It really doesn't take a lot, and you can do it. Start small, with something you love. Why it never occurred to me before to volunteer at a humane society, I'll never know. For once in my life, I was looking for a way to get to know my community since I moved away from home. Which was odd. Normally, I prefer to mind my own business and keep to myself, being an introvert and all. But something about the CLT area made me not only want to explore my surroundings and what they had to offer, but also see what I could offer in return.   

So get out there. Find your good. For yourself and whatever cause you choose to back. There are so many different things you can do for non-profits. You don't have to work in a soup kitchen if you don't want to. Or if you do, go for it. We have something in CLT called Share Charlotte where you can find all the different charities, what they're about and how you can help. I'm sure there are similar organizations across the board that make it easy like that.

Alas, the time has come for me to bring this blog to an end. You see, I also volunteer as a pug snuggler. Now that's a demanding job.

Sunday, April 10, 2016

At Home with Max

Max was one of the first dogs I met at the Humane Society of York County. The cute little guy reminded me of my terrier mix, Jack. I took Max to an adoption event early on, and I've walked him at the shelter several times since. Every time I go back, I think he'll be gone, that someone has taken him home. Alas, not yet. So I decided to break him out of there until that day arrives.

I've never taken a dog home without the intention of keeping him forever, so I wasn't sure what to expect. My concerns were the same, I'm sure, as anyone who plans to keep a dog in the house: accidents, barking and chewing. I'm happy to say, after spending a week with Max, he's been found not guilty on all three counts.

Max must have been potty trained at some point. I haven't seen him hike his leg on anything in the house, and that's the number one thing I look for in a male dog. He's enjoying the freedom of our fenced backyard immensely, but he also loves to be taken on walks. Just like my terrier mix, it's hard to totally wear him out, because he could go for miles.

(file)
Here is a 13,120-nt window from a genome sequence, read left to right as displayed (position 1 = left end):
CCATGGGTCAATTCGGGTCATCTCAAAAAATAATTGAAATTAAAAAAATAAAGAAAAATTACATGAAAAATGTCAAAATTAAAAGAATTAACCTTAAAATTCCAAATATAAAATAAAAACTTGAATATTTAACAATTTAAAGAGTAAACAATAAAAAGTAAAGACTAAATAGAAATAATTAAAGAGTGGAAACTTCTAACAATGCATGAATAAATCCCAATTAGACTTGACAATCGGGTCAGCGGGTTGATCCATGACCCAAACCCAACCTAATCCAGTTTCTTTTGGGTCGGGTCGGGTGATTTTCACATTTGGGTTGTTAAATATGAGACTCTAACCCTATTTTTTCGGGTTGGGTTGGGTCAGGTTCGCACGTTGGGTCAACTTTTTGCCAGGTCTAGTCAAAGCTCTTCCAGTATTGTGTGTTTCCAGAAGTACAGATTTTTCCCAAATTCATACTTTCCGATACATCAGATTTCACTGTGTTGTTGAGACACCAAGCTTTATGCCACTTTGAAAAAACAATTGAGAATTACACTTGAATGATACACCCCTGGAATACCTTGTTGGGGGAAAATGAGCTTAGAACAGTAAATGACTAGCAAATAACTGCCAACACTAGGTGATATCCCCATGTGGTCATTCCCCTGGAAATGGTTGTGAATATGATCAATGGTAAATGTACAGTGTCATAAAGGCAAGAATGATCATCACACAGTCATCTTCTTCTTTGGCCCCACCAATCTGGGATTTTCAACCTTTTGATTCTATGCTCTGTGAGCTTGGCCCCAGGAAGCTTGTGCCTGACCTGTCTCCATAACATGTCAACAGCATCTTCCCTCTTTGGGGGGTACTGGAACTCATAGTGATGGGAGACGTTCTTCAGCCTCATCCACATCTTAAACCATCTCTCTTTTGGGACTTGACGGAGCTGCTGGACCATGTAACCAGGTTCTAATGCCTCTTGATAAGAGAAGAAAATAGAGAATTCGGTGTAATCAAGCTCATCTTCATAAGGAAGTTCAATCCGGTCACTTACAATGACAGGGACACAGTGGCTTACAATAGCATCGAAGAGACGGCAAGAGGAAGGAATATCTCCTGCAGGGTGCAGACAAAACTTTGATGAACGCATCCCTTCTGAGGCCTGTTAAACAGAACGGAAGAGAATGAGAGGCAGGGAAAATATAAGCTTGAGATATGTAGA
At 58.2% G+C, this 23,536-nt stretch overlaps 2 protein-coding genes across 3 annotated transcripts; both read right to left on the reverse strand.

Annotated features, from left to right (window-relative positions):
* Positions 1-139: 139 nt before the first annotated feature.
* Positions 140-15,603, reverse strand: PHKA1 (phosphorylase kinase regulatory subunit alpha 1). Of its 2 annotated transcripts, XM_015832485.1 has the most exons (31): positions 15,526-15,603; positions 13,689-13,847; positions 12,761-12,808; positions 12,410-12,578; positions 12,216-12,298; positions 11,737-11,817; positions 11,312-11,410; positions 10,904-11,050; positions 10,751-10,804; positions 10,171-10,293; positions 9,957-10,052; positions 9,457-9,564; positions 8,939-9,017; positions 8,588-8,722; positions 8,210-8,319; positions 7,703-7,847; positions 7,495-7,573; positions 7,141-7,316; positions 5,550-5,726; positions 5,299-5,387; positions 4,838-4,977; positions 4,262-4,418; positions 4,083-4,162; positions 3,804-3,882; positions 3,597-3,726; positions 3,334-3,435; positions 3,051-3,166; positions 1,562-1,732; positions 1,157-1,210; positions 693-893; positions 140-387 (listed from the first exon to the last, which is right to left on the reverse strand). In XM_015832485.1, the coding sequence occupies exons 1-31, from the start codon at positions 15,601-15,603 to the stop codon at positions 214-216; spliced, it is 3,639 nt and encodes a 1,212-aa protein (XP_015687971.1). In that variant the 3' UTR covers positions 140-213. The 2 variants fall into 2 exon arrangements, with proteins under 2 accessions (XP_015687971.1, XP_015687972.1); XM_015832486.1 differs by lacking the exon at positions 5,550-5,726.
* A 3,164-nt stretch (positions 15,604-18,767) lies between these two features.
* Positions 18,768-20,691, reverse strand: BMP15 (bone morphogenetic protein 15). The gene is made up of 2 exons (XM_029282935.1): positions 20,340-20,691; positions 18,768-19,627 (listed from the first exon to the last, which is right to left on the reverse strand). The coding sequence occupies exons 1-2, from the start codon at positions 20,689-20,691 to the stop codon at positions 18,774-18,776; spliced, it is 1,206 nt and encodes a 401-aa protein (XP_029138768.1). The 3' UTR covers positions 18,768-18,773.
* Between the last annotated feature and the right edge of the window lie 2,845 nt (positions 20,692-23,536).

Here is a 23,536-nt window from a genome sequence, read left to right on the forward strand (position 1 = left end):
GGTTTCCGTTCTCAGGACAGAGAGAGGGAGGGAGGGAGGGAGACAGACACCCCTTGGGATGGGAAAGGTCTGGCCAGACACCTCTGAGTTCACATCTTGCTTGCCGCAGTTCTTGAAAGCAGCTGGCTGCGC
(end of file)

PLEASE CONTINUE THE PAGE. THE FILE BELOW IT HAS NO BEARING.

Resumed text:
Max loves to be outside, even if it's just to sit out on the deck. In the house, he wants to be near you most of the time, just like my pug, Gizmo. Max can also relax on his own if you need to do something without him. He goes in his crate with little problem, although he'd rather sleep in the bed with you or be free to roam around when you're gone. He doesn't make any fuss overnight, however, he does get quite excited when you come back to let him out of his cage.

Max gets along fairly well with my other two dogs, but he may do better in a home where he's the only pet. There have been a few scuffles, as to be expected, but it's only been a week. I'm sure, over time, everyone would get used to each other and things would be just dandy. My own dogs have spats from time to time, and they've been together for two years now.

Overall, Max is a sweet, loveable dog that anyone would be lucky to have. He'd be great for someone who's looking for a companion to just hang out with or go on adventures. Will you be the one to give him a "fur"ever home?

8177 Regent Pkwy
Fort Mill, SC

Monday, March 7, 2016

Religious Roots

When I started training to be a dog walker at a shelter in Fort Mill, SC, the volunteer took me along the preferred route: cross the street, go up the hill, take a right down the abandoned road, turn around at the end and come back. On the street where traffic could not go, I noticed right away I was walking through what used to be a grand entrance of some sort: the two way traffic setup, divided by a median with tall trees. It was in my imagination anyway. The current landscaping left a lot to be desired.